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Protect your accounts receivable with trade credit insurance

By Higginbotham on August 14 , 2019

GettyImages-invoice v8Extending credit to your clients isn’t just a nice perk, it’s expected in today’s business climate. Credit not only enhances the purchasing power of your customer base, it can also attract prospects that may not have otherwise been able to buy from you.

However, offering credit has the potential for disaster, as just one late payment or customer insolvency can put stress on your organization’s cash flow and profitability. That’s where trade credit insurance can help. Trade credit insurance—also known as credit insurance or export credit insurance—is a form of insurance that transfers risk for businesses seeking to protect their accounts receivable against nonpayment. Here are just a few examples of how trade credit insurance can prove invaluable for a variety of clients.

Claims Scenario: The Missing Company

The company: A mid-sized retail company that specializes in office supply sales.

The challenge: The company recently completed a large transaction with a loyal customer. The customer was opening a new location and needed a large quantity of new office supplies. When negotiating the terms of the sale, the customer asked for a payment extension, as they needed time to get on their feet before they could settle their moving expenses. This is not an unusual request, and the office retailer was happy to provide an extension on credit to a consistently trustworthy client. However, on the new payment due date, no money arrived. After several past due notices were sent out, the retailer contacted their lawyers and found out the customer’s company was under financial stress. No payment was made, and the retailer was out thousands of dollars.

Trade credit insurance in action: When a customer can no longer make payments, it has a sweeping impact on the organization offering goods and services. For the office supply retailer above, the revenue lost from the customer not only impacted their balance sheet, but their entire client base. When one customer abuses credit, it affects an organization’s ability to extend credit to other customers. In instances like this, trade credit insurance is invaluable. The right policy can provide cash flow relief in the event of nonpayment.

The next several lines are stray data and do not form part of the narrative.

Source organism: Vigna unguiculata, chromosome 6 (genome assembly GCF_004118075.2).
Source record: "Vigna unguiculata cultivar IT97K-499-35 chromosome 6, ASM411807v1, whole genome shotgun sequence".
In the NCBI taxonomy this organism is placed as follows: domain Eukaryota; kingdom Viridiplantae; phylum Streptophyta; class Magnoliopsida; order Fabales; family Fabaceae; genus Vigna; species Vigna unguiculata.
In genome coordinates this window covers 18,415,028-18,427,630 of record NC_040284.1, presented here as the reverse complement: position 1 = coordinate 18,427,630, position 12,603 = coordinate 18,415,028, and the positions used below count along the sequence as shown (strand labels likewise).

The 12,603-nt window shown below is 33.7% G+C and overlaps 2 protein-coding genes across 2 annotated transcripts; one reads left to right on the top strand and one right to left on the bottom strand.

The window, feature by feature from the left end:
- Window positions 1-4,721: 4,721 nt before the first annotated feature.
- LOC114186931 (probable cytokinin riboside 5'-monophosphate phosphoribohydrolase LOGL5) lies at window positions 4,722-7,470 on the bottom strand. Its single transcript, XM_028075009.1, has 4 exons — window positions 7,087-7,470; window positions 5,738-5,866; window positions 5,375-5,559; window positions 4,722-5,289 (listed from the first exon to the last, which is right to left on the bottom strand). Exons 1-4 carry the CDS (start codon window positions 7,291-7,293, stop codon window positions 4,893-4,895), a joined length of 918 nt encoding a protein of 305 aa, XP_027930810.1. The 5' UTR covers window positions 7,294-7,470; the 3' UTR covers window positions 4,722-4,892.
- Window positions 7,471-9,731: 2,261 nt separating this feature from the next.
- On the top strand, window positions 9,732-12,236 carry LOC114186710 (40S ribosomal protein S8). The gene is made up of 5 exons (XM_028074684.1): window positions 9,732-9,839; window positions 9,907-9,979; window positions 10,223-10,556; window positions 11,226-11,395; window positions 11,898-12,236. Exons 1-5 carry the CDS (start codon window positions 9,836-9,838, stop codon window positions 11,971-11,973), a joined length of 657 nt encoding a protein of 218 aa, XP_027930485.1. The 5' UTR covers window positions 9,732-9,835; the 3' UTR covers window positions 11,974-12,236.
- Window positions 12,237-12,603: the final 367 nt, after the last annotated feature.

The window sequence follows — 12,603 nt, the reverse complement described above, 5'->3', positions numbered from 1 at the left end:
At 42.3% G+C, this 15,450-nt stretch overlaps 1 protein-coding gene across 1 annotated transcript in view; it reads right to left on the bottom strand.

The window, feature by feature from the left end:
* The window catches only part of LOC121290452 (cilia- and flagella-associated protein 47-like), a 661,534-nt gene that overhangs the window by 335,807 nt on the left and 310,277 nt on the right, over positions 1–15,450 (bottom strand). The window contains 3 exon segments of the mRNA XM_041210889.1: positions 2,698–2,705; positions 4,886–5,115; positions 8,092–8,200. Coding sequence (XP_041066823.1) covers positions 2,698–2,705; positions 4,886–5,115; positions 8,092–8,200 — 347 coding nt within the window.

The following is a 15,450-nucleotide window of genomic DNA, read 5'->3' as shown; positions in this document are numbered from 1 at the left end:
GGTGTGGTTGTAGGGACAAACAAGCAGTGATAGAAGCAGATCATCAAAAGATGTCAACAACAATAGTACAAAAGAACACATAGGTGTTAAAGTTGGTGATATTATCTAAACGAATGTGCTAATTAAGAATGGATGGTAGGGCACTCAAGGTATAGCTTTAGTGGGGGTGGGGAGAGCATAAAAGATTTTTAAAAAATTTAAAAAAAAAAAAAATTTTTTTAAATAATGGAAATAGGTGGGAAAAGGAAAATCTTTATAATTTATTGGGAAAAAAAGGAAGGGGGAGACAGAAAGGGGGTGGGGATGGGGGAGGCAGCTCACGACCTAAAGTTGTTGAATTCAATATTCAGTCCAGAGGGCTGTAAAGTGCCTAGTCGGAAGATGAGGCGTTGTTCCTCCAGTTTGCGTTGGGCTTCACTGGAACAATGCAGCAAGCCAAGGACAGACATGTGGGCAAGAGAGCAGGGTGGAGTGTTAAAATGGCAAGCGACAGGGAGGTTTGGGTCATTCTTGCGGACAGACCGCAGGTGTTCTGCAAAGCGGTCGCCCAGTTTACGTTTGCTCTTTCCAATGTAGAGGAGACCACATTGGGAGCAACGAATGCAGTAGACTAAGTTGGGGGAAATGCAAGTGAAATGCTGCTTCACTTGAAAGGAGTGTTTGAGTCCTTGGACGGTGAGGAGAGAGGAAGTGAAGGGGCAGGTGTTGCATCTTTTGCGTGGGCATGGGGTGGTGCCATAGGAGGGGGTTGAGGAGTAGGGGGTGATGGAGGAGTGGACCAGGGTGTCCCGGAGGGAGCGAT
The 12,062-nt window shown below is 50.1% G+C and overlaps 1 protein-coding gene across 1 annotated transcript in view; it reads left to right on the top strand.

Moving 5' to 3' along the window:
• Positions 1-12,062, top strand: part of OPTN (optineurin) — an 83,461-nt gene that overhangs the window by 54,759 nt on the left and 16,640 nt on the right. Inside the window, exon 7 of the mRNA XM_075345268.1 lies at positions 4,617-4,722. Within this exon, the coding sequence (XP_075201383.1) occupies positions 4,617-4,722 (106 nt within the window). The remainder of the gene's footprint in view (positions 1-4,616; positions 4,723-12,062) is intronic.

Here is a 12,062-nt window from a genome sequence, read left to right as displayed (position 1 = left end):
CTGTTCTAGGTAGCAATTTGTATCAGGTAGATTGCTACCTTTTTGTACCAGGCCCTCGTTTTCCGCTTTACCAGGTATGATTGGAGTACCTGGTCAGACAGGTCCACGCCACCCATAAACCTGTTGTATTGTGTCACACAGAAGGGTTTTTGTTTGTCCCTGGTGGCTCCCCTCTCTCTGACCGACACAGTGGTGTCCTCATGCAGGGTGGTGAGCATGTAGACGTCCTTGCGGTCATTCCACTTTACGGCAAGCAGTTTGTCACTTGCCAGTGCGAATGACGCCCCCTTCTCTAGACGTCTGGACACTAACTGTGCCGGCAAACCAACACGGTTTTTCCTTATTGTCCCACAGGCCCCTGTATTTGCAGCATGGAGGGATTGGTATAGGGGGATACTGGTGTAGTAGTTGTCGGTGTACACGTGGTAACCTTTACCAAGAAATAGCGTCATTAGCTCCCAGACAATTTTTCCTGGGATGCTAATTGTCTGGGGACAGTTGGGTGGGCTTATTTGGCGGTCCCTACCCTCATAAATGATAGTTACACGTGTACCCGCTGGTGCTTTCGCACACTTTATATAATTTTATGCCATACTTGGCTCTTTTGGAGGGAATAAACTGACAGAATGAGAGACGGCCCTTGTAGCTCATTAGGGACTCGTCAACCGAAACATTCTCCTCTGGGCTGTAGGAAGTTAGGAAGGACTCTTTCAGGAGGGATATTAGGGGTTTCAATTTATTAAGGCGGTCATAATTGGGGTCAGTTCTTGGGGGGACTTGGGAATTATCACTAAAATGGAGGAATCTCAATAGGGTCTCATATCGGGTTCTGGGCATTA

Claims Scenario: Closing Deals Overseas

The company: A growing auto manufacturer focusing on fleet sales.

The challenge: An automotive manufacturer was looking to expand their operations overseas due to the new revenue potential. However, because the company was so young, it was difficult to take any major risks—risks like expanding to new markets. This hurt the organization when an international buyer approached them and wanted to place a large order. While the purchase would have been the biggest in the manufacturer’s history, the deal fell through. The customer didn’t have enough working capital to get the deal done on cash and it was too risky for the auto manufacturer to take the buyer on credit.

Trade credit insurance in action: Without the right coverage, every sale you make on credit is a gamble. For the automotive manufacturer above, trade credit insurance would allow the organization to provide prospects with more ways to close a deal. Trade credit insurance can also be incredibly beneficial for young companies, as it helps combat concentration risks. This means that, if the auto manufacturer relied on a few large accounts to stay afloat, they are protected in the event that their best customers become insolvent.

Benefits of Trade Credit Insurance

  • Improved sales — Businesses with trade credit insurance can boost their sales by offering customers and prospects more favorable credit terms while eliminating the need for costly letters of credit.

  • Access to new markets — Trade credit insurers offer protection against unique export risks by providing businesses with the market knowledge needed to make informed decisions in foreign markets.

  • Insolvency protection — In regards to sales made on credit terms, trade credit insurance protects organizations from the risk of a customer default or insolvency.

  • Cash flow relief — Trade credit insurance provides cash flow relief when a business’s customers become insolvent or don’t pay their bills on time. Losses can be indemnified, allowing the business to maintain its cash flow.

  • Reduced concentration risk — Trade credit insurance mitigates risks for businesses whose bottom line is dependent on a select number of customers.

  • Accounts receivable support — Trade credit insurers offer businesses access to professional trade credit analysts who can share best practices with a company’s credit department.

  • Collection services — Trade credit insurance provides access to cost effective collection services.

Accounts receivable are often a business's largest asset. If your customers are unable to pay what they owe, potential credit losses can present a substantial threat to your business. Even the best customers can miss payments or dissolve altogether. When this happens, your organization suffers, and it’s important to have the right protection when you need it most. Contact Higginbotham to learn more about trade credit insurance.

Source: Zywave

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